The interludes are part of the problem here, even as, again, they work in favour of the novel’s overall effect as a portrayal of the confusing period near the end of a long, vast war. While the interludes themselves act as nice little character studies, they also distract from the main story line and can seem like a nuisance to get through. Frankly, I’m a little torn on the subject of the interludes. Some of the characters covered in them are so intriguing that I wish they would get more than one segment each, but at the same time, I tear through them so I can get back to the protagonists. There is a tantalising glimpse of Han Solo and Chewbacca, who will be turning up again in the second novel in the series, Life Debt.

One thing that can be said for Wendig’s characters is that they’re diverse. The important characters are probably just about evenly divided between male and female, which is unusual enough to seem refreshing. It’s difficult to talk about racial diversity in the Star Wars universe, but the humans who turn up are certainly a variety of colours, and there are non-human characters as well. Same-sex relationships are simply accepted calmly in Wendig’s story; Norra’s sister is married to a woman, and Sinjir declines Jas’s matter-of-fact invitation to her bed because he prefers men. It’s also nice that Rae is not the same sort of cackling villain as Palpatine; she is ruthless but practical, and she has reasons for the choices she makes, even if those choices ultimately have problematic motives. Almost everyone here is a person, not just a character type, though, again, there are so many characters that some of the less important ones do descend into stereotype.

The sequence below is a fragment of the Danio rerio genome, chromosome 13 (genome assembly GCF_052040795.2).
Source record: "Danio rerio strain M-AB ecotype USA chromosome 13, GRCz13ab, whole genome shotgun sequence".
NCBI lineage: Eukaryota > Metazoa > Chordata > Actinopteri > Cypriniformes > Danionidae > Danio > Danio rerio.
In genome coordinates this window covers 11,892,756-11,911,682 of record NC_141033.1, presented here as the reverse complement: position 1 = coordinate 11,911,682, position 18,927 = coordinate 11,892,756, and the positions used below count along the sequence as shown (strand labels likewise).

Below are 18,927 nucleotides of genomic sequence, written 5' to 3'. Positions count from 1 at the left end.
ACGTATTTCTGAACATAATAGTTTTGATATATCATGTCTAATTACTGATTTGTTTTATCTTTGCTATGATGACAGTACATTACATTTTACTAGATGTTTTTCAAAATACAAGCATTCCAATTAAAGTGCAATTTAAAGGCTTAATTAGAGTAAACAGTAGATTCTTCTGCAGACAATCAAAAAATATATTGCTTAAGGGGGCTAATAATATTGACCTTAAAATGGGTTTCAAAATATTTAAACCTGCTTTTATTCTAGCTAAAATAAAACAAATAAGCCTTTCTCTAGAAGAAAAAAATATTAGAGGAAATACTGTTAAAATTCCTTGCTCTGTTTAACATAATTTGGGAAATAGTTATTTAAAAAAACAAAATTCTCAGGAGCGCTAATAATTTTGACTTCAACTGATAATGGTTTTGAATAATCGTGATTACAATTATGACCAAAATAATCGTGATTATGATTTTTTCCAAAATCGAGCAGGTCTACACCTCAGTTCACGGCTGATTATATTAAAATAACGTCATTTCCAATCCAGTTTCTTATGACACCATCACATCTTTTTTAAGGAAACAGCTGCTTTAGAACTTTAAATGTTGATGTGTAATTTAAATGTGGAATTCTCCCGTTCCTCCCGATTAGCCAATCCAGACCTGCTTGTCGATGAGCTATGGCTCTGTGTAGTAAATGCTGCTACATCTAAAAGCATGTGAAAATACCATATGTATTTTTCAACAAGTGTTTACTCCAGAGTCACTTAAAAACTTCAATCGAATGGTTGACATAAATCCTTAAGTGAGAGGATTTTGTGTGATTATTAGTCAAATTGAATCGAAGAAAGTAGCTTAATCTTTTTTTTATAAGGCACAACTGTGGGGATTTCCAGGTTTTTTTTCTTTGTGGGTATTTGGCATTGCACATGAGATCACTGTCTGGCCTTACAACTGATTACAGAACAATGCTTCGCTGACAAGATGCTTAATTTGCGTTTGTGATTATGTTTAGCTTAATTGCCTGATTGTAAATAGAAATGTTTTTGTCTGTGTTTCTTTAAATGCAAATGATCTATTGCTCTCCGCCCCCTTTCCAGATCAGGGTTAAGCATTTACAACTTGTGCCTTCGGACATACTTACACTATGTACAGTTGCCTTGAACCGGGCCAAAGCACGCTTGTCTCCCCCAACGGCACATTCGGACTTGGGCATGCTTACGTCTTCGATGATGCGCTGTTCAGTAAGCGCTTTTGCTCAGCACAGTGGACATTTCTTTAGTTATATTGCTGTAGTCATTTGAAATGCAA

Perhaps the novel’s greatest weakness is that while the stakes of this story should feel very high, they kind of don’t. The representatives of the Empire involved in the big meeting just sort of bicker for hundreds of pages, and while the heroes have plenty of moments of derring-do, they rarely feel genuinely in danger, even in oh-no-Character-X-must-be-dead bits. A betrayal that should be completely devastating is waved off and swiftly forgotten, likely because the plot is crowding it out. Oh…remember that bit about the personalities of the characters governing the plot? That fades over the course of the novel. By the end, the plot is paramount, and characterisation seems incidental.

Fortunately, there are still two novels to go, so these characters will have the opportunity to grow beyond what is essentially an origin story. I’ll certainly be picking up Life Debt when it comes out in July, despite some elements of Wendig’s style that rub me the wrong way (for instance, his tendency to slip from the present tense into the past even when the story doesn’t call for it, and his even more grating but thankfully only occasional tendency to use jarringly inappropriate words as speech verbs). The whole idea of the Aftermath trilogy is an intriguing one, and the galaxy in turmoil Wendig has painted here is worth exploring.

Star Wars: Bloodline, by Claudia Gray (2016)